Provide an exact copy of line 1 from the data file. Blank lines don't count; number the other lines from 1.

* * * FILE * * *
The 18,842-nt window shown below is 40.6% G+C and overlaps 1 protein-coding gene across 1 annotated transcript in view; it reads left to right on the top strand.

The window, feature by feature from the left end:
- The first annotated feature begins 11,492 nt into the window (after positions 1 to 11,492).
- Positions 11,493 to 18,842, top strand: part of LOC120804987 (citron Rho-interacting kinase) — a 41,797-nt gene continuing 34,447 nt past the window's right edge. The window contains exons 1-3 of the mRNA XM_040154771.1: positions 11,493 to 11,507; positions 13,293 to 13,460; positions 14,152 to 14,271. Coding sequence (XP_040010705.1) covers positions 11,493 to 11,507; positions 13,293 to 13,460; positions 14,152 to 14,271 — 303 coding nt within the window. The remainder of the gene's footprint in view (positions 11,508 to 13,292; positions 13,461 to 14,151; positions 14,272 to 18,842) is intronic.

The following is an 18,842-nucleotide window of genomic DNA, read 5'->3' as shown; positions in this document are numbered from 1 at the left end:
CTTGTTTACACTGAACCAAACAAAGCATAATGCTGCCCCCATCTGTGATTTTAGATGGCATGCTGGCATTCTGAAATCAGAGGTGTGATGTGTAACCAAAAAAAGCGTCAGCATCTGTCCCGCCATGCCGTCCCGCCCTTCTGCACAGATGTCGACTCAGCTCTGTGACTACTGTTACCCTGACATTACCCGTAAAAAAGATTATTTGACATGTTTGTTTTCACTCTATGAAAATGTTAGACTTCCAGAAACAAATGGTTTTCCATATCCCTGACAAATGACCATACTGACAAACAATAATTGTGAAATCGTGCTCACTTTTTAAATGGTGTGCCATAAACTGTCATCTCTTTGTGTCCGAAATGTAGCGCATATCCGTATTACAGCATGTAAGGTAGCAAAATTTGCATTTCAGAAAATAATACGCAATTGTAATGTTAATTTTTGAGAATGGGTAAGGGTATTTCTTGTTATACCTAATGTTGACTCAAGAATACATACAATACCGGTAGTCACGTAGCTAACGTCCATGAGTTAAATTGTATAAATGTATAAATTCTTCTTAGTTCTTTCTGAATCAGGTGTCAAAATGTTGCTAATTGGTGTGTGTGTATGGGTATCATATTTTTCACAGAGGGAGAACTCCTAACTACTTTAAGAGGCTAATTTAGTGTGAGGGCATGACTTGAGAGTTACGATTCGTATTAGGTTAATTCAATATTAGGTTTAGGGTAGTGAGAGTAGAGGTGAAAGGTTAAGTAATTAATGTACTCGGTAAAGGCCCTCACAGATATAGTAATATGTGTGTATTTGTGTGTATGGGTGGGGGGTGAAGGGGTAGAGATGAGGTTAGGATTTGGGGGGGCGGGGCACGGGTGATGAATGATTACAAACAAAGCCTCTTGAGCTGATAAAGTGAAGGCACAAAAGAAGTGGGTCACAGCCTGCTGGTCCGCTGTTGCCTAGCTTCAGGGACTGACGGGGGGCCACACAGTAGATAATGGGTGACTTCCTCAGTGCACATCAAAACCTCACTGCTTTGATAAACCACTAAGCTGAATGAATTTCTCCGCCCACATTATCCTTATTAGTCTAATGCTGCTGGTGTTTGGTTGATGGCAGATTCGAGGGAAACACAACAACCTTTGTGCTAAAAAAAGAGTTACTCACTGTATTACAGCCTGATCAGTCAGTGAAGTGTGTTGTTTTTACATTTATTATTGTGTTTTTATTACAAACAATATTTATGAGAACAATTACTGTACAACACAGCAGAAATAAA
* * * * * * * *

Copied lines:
The 18,842-nt window shown below is 40.6% G+C and overlaps 1 protein-coding gene across 1 annotated transcript in view; it reads left to right on the top strand.